Finally the functions section specifies a function, terminate, that is triggered by a Cloudwatch Event of type ‘aws.ec2’, with an additional filter applied to match only those events that have a ‘state’ of ‘terminated’ in the detail section of the event (see above).  The function is to be handled by the handler.HandleTerminate function, which is to be the name of the Go function we will write.

So lets go ahead and write it. First, run the following to grab the runtime dependency:

go get -u -d

Then we are good to compose our function, create a handler.go with the following content:

package main

import (


// CloudwatchEvent represents an AWS Cloudwatch Event
type CloudwatchEvent struct {
	ID     string `json:"id"`
	Region string `json:"region"`
	Detail map[string]string

// HandleTerminate decomissions the terminated instance
func HandleTerminate(evt *CloudwatchEvent, ctx *runtime.Context) (interface{}, error) {
	log.Printf("instance %s has entered the '%s' state\n", evt.Detail["instance-id"], evt.Detail["state"])
	return nil, nil

Some points to note:

  • Your Handle* functions must reside in the main package, but you are free to organise the rest of your code as you wish. Here we have declared HandleTerminate, which is the function referenced in serverless.yml.
  • The package provides access to a runtime.Context object that allows you the same access to the runtime context as the official Lambda runtimes (to access, for example, the AWS request ID or remaining execution time).
  • The return value will be JSON marshalled and sent back to the client, unless the error is non-nil, in which case the function is treated as having failed.

Perhaps the most important piece of information here is how the event data is passed into the function. In our case this is the Cloudwatch EC2 Event JSON as shown above, but it may take the form of any number of JSON events. All we need to know is that the event is automatically JSON unmarshalled into the first argument.

This is why we have defined a CloudwatchEvent struct, which will be populated neatly by the raw JSON being unmarshalled. It should be noted that there are already a number of predefined type definitions available here, we are just showing this for explanatory purposes.

The rest of the function is extremely simple, it just uses the standard library’s log function to log that the instance has been terminated (you should use this over fmt as it plays more nicely with Cloudwatch Logs).

With our code in place we can build the that will be uploaded by the Serverless Framework. This is where things get a little complicated. Thankfully, the chaps at eawsy have provided us with a Docker image (with Go 1.8, and some tools used in the build process, installed). They also provide a Makefile (with an alternative one here) that you should definitely use, again what follows is just to demystify the process:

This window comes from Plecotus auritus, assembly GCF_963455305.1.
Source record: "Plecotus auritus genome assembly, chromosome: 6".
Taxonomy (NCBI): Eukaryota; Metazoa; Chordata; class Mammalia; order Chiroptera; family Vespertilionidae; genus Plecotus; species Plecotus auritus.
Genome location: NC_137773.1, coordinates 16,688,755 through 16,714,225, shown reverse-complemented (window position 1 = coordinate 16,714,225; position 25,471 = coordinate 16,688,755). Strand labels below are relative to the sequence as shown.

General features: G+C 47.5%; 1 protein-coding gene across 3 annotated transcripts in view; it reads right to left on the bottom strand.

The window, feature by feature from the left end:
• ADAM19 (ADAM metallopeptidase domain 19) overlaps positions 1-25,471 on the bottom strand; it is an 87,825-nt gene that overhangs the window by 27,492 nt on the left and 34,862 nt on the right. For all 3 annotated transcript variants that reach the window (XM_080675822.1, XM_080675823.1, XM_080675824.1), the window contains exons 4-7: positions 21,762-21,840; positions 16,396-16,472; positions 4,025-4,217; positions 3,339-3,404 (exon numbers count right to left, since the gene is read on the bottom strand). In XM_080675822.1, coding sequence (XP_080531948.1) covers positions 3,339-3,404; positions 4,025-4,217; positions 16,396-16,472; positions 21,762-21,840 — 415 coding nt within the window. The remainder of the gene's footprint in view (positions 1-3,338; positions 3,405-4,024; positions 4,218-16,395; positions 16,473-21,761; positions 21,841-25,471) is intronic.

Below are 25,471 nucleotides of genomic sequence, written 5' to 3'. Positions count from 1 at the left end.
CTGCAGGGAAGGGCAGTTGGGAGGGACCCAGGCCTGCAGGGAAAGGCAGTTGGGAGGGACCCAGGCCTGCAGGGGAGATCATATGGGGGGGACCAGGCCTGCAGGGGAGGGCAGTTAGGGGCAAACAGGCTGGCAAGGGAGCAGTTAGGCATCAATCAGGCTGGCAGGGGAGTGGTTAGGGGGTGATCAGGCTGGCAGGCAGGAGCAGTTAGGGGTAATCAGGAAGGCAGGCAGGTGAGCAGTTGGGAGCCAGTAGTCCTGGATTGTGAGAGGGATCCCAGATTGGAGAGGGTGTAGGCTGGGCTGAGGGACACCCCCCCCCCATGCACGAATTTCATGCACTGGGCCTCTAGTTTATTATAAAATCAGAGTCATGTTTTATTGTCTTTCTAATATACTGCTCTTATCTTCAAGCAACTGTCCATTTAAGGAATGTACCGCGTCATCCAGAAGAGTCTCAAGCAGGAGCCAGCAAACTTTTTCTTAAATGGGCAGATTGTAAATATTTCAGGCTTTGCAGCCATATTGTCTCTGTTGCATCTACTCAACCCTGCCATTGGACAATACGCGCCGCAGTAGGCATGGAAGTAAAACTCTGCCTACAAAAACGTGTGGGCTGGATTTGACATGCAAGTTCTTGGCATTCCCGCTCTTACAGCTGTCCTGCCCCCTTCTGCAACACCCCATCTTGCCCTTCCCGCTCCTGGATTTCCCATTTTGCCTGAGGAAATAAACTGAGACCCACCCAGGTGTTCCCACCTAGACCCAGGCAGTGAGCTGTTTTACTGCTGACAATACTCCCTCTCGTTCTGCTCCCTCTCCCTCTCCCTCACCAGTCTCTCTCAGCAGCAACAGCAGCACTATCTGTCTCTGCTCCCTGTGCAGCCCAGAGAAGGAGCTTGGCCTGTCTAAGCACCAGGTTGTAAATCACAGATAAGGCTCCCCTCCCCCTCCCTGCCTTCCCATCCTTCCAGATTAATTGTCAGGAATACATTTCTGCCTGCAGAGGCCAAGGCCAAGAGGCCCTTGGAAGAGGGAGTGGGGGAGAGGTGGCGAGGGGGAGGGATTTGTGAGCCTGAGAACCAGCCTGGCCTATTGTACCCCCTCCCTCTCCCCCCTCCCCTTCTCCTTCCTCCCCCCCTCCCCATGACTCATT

docker pull eawsy/aws-lambda-go-shim:latest

docker run --rm -it -v $GOPATH:/go -v $(pwd):/build -w /build eawsy/aws-lambda-go-shim go build --buildmode=plugin -ldflags='-w -w' -o

This builds our code as a Go plugin ( from within the provided Docker container. Next, run:

docker run --rm -it -v $GOPATH:/go -v $(pwd):/build -w /build eawsy/aws-lambda-go-shim pack handler

This runs a custom ‘pack’ script that creates a zip archive ( that includes our recently compiled along with the Python shim required for it to work on AWS. The very same referenced in the serverless.yml above!

The final step then is to actually deploy the function, which is as simple as:

sls deploy

Once the Serverless tool has finished doing its thing, you should have a function that logs whenever an EC2 instance is terminated!

Clearly, you want to do more than just log the terminated instance. But the actual decomissioning is subjective. For instance, amongst other things, we remove the instance’s Route53 record, delete its Chef node/client, and remove any locks it might be holding in our Consul cluster. The point is that this is now just Go code – you can do with it whatever you wish.

Note that if you require access to anything inside your VPC as part of the tidying-up process, you need to explicitly state the VPC and subnets/security groups in which Lambda functions will run. But don’t worry, the Serverless tool has you covered.